Tuesday, November 28, 2006

Report Card Madness

Report cards come around way too often. OK, maybe they really only happen three times during the school year, but they sure feel like they're always looming over my head. It doesn't help that the report cards are huge (17¼ x 11 inches - too big to work on at a coffee shop, on airplanes, or at my desk) not even counting the separate comments section. Nor does it help that they are made of four layers of "carbonless" paper, which means that every time I fold them or lean on them, let alone make accidental marks, I have to correct four copies.

The main problem is that I am not at all convinced that any of the parents read the report cards, or understand what they mean if they do read them. Some of the fields are measured in numbers (1=Far Below Grade Level, 2=Below, 3=Approaching, 4=Proficient, 5=Advanced), some in symbols (check, plus, and minus), and some in initials (EA=Early Advanced, and so on. And there's a lot of fields to be measured. All of the report cards have to be in English - the best we can do for the Spanish-speaking parents is to give them a blank report card in Spanish so they can see what the different headings are. There's nothing to help any parents who speak any other languages. Yes, I know this is America, but it would be nice if we had some ability to help parents who were showing an interest in their child's education.

And they take a LOT of time to do. I finally looked at a "sample comments" paper a colleague gave me a while back. Never thought I'd run out of creativity with report card comments, but I've been sneaking some looks. There are all sorts of gems like:

XXXX’s attitude toward school is [excellent/very good]. She/he is a [very] good worker and an attentive listener.

XXXX has worked hard to adjust to our class. His/her performance has been up and down, and is often distracted by others in the class. He/she often draws in class instead of paying attention.

He/she needs to read as much as possible to increase his/her vocabulary and comprehension.

XXXX is a bright, intelligent student who enjoys school. He/she works hard to do a good job, especially in Language arts/reading/writing/spelling/math.

Read every day [as much as possible] [frequently] to develop/increase vocabulary and improve comprehension.
I never thought I'd stoop to copying and pasting these things but I'm more tired this year than I've possibly ever been. It might be time for a break from teaching. In the meantime, I'll have to be careful that I copy and paste correctly. It would be awful if I put in the comments: "Billy is a great/hyperactive/psychotic/smelly student. He/She should keep it up/be tranquilized/be committed/be bathed.


Jessica said...

Go see an endocrinologist and make sure your thyroid is functioning well. Make sure they have some expertise in this. (Are you losing hair? Are you unusually cold? Are you itchy? Are you having more nerve-ending kinds of problems, like muscle aches, carpal tunnel, forgetfulness?) Basically collapsing in exhaustion is in fact a thyroid thing, and prolonged stress (chronic adrenal overload) can trigger thyroid problems.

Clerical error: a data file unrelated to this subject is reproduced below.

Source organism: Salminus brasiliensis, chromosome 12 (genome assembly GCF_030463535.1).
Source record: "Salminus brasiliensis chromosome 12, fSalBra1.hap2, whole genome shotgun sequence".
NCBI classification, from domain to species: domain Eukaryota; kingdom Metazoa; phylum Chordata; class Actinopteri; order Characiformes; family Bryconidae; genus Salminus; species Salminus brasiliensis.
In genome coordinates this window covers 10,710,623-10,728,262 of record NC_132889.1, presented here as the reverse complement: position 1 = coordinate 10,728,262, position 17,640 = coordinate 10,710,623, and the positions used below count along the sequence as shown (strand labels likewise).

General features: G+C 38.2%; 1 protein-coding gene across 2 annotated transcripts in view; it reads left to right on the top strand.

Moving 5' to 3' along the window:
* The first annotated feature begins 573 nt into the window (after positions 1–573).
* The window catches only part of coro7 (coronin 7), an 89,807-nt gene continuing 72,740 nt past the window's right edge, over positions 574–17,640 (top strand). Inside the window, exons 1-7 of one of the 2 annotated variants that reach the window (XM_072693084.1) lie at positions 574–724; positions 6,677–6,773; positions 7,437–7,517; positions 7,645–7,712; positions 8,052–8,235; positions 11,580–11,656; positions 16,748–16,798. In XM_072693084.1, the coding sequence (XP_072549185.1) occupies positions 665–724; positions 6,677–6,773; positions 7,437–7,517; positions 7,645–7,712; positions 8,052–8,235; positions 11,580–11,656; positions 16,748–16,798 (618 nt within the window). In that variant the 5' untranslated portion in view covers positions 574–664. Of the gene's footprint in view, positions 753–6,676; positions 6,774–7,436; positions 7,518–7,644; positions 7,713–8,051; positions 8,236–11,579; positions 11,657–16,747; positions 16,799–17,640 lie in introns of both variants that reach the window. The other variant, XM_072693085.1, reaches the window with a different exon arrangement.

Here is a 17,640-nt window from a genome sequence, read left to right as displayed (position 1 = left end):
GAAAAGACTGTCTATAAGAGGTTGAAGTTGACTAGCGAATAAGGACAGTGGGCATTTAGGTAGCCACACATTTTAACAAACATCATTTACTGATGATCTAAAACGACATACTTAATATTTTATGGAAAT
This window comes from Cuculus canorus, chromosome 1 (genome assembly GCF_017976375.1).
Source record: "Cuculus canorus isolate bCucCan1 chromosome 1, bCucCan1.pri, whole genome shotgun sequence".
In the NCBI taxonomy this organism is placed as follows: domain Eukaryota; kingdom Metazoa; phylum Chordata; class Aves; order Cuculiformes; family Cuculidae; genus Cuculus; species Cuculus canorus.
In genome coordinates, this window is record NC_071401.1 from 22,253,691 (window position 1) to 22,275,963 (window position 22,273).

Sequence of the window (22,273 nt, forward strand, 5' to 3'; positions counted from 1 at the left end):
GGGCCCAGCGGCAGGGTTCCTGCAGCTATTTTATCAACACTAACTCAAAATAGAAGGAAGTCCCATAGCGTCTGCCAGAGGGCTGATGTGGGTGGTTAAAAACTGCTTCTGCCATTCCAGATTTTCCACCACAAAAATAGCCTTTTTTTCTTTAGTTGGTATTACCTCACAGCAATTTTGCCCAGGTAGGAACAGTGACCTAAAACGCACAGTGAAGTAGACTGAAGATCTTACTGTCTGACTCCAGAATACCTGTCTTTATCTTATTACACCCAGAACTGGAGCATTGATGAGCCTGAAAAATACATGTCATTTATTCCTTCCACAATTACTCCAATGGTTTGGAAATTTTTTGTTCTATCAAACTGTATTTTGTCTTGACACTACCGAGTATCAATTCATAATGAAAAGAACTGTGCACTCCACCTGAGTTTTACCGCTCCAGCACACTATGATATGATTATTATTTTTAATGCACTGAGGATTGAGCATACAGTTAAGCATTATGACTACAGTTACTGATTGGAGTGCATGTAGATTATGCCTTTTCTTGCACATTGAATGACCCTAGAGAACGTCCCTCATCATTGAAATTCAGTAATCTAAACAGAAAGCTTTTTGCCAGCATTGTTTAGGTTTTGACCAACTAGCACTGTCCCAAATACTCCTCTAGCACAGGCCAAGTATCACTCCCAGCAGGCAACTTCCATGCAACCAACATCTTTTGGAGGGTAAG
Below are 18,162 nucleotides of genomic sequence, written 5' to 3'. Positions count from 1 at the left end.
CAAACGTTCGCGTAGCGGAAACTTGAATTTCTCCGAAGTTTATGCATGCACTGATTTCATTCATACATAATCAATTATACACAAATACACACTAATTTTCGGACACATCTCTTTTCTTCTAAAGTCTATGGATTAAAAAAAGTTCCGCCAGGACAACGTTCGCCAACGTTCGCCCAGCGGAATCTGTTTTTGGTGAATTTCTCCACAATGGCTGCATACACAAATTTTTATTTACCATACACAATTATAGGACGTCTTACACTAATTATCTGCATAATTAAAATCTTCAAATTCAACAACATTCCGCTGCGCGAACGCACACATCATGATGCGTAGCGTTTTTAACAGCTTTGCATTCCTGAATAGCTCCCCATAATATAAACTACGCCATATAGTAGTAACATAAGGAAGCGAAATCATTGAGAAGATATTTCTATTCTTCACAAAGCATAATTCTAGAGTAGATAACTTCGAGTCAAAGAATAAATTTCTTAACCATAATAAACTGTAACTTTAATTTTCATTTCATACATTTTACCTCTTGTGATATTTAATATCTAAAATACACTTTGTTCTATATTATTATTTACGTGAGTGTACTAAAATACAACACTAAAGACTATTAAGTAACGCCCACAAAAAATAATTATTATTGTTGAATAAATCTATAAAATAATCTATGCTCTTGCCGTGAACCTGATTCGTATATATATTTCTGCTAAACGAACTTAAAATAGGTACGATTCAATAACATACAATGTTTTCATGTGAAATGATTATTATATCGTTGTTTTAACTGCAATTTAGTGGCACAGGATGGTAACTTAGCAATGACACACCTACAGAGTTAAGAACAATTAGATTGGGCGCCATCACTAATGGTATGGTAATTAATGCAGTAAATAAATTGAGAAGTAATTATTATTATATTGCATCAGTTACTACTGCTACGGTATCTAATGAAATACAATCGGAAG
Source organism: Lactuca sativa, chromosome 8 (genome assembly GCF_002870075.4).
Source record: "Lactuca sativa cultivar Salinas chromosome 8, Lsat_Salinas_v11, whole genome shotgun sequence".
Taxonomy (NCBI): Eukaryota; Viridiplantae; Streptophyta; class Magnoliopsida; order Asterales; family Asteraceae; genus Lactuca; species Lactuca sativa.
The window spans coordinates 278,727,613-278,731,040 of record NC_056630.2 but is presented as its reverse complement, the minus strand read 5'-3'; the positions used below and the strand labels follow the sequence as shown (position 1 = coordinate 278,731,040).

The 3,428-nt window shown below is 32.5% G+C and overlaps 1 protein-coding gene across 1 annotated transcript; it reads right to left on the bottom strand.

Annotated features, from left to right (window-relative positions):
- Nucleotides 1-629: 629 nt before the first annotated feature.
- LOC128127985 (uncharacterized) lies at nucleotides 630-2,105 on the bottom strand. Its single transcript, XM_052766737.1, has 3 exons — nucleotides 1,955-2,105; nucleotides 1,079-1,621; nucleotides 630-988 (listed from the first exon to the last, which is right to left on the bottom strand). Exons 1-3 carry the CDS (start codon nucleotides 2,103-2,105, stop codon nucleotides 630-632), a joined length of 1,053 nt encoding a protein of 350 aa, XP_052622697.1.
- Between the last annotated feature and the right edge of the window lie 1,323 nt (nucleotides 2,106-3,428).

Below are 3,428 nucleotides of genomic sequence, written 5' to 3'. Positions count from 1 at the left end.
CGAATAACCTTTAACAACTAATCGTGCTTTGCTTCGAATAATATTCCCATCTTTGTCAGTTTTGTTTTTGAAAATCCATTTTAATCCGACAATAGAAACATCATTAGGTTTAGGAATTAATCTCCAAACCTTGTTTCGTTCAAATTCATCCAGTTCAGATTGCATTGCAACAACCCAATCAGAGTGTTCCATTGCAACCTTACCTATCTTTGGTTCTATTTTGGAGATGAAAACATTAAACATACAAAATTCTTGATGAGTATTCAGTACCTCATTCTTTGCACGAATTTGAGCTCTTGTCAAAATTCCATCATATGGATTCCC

Also, can I PLEASE PLEASE PLEASE then start showing this blog to people who could possibly help you, like, say, the Alameda Education Foundation? I've wanted to respect your request for privacy, but....If you were in Fremont, we have grants we could give you. they're much easier to write up than report cards. I don't know if Oakland has a Local Ed Foundation, but you'd think their community foundation could get you resources.

I did forward your kleenex/purell DonorsChoose thing to my friend at Kaiser -- not the foundation, just the healthsystem -- but I haven't heard back yet.

Jessica said...

OK, like


Though frankly I'd contact the east bay foundation and see if they could help you with the disease propagation issues.

We've been discussing the following:

One kid gets sick and misses school, this means the school district loses $35 or so. (Because school funding is SO broken!)

Or, instead, the kid comes to school and gets five other kids sick, of which at least one has to stay home for one day - again $35 minimum to the district.

(In areas of asthma, this possibility increases.)

Or, instead, one sick kid comes to school and the teacher gets sick, and then the district has to pay for a sub, which here is over $100/day, not to mention lost progress.

In contrast: bringing a flu-shot van to school and immunize all the teachers and students. This does start looking economically wise -- as well as being just a good idea.

Bronwyn said...

I got a flu shot and I think I'll get my thyroid checked, although I don't seem to have any of the other symptoms. I'm tired enough that I am actually thinking about taking a year off teaching, although I don't want to leave these kids. I'd love to do something that was 2 days a week (prep teacher?) and something else to pay the bills (writing? who knows). But I don't know if that is financially viable.

You can tell someone at the Alameda Ed Foundation or something if you can find someone who can keep it anonymous. Someone who will agree to only pass on posts that are copied with my name taken out or something? I don't know. I'll think about if I'd be willing for more. I'll post soon about the burnout and specific thoughts about changing careers or taking a "sabbatical" or cutting down hours...

And you're not kidding about the loss of money when kids are out sick! It is seriously messed up!!